The nation-state is a relatively new idea — scholars generally trace it back to the 17th century. It has its flaws, but has anyone come up with a better approach to world order? A nation-state enjoys sovereignty over its territory. Territories are separated by borders. Securing those borders may require barriers and controlled points of entry.During last year’s presidential campaign, Donald Trump pledged to build a wall in order to secure America’s southern border. Quite a few voters approved. I don’t think they’re wrong.
But what if we had a way to identify foreigners who want to come to America only to do jobs Americans don’t want to do, differentiating them from foreigners with illicit intentions — as well as those too eager to avail themselves of the entitlements of an advanced welfare state? What if we had a way to distinguish those looking only for temporary employment from those enthusiastic about assuming the responsibilities of American citizenship, such as defending the United States and the Constitution?
The ability to recognize such differences would not obviate the need to secure the border — it would just make the task a whole lot easier. I’m here to report to you on what seems to me a simple and elegant plan to do that and more.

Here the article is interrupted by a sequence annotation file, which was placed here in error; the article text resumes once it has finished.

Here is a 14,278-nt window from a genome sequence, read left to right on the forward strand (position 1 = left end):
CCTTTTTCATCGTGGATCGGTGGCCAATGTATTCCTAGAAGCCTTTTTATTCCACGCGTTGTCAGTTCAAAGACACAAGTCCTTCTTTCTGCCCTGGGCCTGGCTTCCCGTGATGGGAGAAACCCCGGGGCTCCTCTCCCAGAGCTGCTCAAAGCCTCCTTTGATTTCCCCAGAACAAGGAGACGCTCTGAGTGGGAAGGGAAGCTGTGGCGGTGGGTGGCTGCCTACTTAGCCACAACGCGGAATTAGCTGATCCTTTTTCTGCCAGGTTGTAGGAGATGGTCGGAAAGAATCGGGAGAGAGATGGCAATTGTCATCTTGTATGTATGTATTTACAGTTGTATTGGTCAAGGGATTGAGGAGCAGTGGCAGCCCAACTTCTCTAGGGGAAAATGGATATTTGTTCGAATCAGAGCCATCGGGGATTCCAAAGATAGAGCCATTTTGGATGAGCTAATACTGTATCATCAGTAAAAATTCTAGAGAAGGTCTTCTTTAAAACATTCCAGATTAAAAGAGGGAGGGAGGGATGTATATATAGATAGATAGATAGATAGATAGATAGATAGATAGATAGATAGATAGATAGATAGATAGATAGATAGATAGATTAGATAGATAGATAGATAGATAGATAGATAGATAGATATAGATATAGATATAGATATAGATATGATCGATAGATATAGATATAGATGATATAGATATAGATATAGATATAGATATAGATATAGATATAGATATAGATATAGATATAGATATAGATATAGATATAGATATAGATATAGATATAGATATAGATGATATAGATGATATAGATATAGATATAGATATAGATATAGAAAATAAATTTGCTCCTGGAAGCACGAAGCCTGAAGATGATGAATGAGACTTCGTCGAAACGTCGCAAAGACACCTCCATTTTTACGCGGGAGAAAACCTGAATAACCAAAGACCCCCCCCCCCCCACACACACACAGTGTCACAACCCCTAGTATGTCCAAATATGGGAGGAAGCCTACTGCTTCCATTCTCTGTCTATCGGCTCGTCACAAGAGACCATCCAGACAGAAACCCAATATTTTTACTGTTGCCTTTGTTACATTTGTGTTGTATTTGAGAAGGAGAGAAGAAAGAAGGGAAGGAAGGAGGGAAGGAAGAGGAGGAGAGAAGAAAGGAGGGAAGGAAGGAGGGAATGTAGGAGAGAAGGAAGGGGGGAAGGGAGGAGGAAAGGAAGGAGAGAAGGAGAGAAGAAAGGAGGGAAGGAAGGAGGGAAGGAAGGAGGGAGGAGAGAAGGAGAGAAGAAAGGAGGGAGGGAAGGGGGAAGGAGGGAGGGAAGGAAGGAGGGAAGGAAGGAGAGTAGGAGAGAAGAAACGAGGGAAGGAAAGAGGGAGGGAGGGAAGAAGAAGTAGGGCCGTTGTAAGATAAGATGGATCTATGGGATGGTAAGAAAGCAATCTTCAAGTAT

It’s the brainchild not of Washington think tank scholars or members of Congress but of Helen Krieble, a 74-year-old independent businesswoman who a few years ago had to shut down an equestrian farm in Colorado because she couldn’t get the workers she needed.
Ms. Krieble calls her idea the “red card solution.” It requires the utilization of free-market forces, the application of technology that already exists and not much else. It would begin with the government licensing private employment agencies to grant non-immigrant work permits to foreign workers in foreign countries. Anyone with a criminal record or extremist links need not apply.
Read more at The Washington Times